Ever bit off more than you could chew? Sure you have. You're reading this, which means you're into old cars. And if you haven't noticed already, old cars rank somewhere around investment-bank bailouts on the rationality scale, which is to say that we often try to fix our poor judgment by throwing more money at the problem.

John Bolen was on the threshold of blazing a trail of diminishing returns when he stumbled upon the seeds of his roadster pickup. "I found the car at an estate sale," he reflected. And by car he means a '27 Ford roadster body, a couple of doors, and remnants of a pickup bed. "It was rusting away out in a field under a lean-to with a couple of bullet holes in it." Imagine his wife Rheanna's surprise.

But John has the benefit of learning from others' mistakes: he comes from an old car/hot rod family. In fact, his dad, Bruce Bolen, built the red '63 Galaxie we featured in the July '08 issue. And judging by the quality of that car, the Bolen family has learned a thing or two over the years.

Those cars are as philosophically and stylistically different from one another as they can get, but they have one element in common that prevented them from going up in a pile of flaming dollar bills: simplicity. Bruce's car is basically a restored car with the right wheels and a hot engine. John's car is barely more than wheels and an engine.

As simple as any car is, the path to build any car is still fraught with potential peril. Take the engine, for example. "I was driving out in the hills and found an old wrecking yard with a '53 Plymouth sitting under a tree," he said. Of all the luck, it was one of the few Mayflowers adorned with sister company Dodge's Red Ram Hemi engines. "The guy wanted to sell the car but I talked him into pulling the motor and delivering it to me for $500.

"That's where the fun started," John noted. "I found out that 241 parts aren't the cheapest things in the world." But at Hot Heads Hemi Research & Racing, he found Bob Walker's shoulder to cry upon. "He started mailing me everything I needed. I sent the engine to a buddy, Scott Murray, for the machining."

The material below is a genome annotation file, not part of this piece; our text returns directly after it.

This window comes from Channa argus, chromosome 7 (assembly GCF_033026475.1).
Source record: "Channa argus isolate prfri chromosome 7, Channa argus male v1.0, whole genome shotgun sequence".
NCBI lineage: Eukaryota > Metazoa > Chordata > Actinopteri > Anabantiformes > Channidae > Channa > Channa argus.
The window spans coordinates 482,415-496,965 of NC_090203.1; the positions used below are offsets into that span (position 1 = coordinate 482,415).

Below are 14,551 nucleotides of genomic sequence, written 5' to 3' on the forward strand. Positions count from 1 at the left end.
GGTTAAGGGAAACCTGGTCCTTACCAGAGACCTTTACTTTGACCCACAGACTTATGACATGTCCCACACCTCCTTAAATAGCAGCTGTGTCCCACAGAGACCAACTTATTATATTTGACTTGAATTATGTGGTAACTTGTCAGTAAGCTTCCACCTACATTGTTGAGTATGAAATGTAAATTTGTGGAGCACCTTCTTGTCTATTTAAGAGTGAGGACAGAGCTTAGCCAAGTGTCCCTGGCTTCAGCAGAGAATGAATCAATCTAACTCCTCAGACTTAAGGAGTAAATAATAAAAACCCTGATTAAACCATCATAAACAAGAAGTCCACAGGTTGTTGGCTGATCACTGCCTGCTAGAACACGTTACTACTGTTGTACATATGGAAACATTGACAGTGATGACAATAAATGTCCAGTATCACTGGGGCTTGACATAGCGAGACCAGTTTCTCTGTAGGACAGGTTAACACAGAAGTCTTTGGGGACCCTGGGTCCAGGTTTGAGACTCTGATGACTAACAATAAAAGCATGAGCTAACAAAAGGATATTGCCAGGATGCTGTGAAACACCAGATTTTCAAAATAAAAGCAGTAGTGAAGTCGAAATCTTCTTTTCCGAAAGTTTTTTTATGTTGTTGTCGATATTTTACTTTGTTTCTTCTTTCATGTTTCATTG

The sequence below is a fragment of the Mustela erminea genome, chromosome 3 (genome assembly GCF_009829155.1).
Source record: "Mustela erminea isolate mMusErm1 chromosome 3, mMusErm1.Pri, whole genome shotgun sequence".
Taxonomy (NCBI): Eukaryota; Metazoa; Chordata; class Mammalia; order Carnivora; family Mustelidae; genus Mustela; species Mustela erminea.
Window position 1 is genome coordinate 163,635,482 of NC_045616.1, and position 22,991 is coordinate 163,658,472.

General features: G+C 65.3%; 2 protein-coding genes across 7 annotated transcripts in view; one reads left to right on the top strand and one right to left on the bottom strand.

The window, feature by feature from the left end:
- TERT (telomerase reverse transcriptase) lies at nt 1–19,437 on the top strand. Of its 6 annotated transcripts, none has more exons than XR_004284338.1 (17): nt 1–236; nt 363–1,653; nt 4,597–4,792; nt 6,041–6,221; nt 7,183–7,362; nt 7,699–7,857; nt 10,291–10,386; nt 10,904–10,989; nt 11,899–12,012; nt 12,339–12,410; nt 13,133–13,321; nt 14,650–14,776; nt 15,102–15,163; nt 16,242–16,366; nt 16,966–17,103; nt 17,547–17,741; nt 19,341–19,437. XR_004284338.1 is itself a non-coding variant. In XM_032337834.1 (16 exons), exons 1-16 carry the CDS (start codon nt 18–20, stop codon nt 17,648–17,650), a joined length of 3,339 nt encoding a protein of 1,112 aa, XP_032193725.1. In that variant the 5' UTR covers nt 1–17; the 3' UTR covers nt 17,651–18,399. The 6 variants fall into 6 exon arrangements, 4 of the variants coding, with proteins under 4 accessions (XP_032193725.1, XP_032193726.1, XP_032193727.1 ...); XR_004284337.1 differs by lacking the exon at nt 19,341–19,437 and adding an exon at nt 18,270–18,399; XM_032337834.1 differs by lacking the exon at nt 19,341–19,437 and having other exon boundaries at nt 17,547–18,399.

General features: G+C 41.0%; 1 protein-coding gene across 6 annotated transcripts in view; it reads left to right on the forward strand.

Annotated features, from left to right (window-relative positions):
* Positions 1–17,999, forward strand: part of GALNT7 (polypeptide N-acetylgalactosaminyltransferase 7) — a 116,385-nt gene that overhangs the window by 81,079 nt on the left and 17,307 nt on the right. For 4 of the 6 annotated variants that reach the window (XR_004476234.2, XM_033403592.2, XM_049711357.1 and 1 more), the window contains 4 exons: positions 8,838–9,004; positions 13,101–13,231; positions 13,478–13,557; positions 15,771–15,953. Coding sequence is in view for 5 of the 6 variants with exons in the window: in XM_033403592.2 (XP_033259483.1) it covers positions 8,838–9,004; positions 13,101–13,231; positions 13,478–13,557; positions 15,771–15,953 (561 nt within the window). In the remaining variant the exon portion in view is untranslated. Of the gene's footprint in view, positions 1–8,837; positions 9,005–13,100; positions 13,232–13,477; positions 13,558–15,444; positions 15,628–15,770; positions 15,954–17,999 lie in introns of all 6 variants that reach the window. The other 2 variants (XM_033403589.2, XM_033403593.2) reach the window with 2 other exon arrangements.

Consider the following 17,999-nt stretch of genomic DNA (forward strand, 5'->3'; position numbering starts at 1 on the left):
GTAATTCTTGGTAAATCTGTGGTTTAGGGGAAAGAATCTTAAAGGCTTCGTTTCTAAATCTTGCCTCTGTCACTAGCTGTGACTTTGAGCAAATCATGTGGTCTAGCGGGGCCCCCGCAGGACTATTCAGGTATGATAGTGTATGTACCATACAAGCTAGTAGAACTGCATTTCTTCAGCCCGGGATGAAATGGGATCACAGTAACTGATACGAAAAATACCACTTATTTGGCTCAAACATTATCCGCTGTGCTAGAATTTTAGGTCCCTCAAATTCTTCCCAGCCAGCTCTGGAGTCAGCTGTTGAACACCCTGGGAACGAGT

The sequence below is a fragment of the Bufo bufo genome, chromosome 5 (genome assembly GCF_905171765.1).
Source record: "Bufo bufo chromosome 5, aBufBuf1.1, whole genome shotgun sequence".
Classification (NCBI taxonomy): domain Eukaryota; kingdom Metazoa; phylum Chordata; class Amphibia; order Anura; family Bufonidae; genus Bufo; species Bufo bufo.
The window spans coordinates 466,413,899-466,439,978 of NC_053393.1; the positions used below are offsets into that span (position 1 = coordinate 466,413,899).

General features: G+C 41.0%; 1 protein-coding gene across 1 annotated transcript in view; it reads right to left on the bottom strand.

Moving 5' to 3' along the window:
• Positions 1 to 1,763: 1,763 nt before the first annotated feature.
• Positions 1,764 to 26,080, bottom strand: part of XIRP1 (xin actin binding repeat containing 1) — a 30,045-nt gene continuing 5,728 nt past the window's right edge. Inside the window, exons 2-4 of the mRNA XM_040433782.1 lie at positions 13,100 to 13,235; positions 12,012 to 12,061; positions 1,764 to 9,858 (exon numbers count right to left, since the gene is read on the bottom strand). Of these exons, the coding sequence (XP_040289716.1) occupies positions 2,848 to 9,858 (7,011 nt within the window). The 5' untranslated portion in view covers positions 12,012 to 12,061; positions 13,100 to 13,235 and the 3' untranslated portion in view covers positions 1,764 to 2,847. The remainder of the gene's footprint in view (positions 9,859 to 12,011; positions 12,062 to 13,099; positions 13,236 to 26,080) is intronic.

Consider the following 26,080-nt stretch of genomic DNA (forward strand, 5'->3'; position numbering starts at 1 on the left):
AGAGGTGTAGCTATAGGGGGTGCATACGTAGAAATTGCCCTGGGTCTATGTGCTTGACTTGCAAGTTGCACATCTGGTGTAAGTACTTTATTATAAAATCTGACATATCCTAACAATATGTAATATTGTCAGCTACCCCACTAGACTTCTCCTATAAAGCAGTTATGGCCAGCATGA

Even though it's a Hemi, a basically stock 241-inch Dodge backed by a Powerglide makes not a ferocious animal. So that let John build a very simple frame from .120-wall 2x3 tubing. How's this for simplicity: He and friend Kurt Dickman built it on sawhorses at Kurt's shop.

John suspended the front with a spring-behind Total Performance hairpin kit, and to keep the costs down he employed a cast-off '64 Falcon steering box. He did use a 9-inch, and to make the most of the deep 4.11:1 gears he equipped it with a limited-slip gear carrier and linked it to the chassis with Art Morrison ladder bars. The Hurst cheater slicks don't hurt, either.

"Then I moved the project home to my dad's shop in the fall of 2006, and he and I set about finishing every thing from the brakes to the firewall to the cross members and suspension," John said. With help and encouragement from his brother Brian Bolen and friends Bud and Blaine Wolfe, Devin Froud, Mike Auckland, and Tom Hindman, the duo fabricated the parts to mock up the car. Brett Lewis welded up the 14-gallon stainless tank that he and John brake-bent at work during lunch breaks.

The following spring they pulled it apart and headed off to Mike Walter's Rainier Rod & Custom. "We painted the frame and dad and I got the rolling chassis together, and in November '07 we painted the body at Mike's and mounted it to the frame. That winter we put the finishing touches on it, wired it all up, and had it running and driving by April '08."

John recalled the day he took it off the jack stands and backed it into the driveway. "We were having a light snow flurry, but it didn't matter because I had just finished my car and it was time to drive it. I was so stoked it didn't even matter whether it was snowing or not."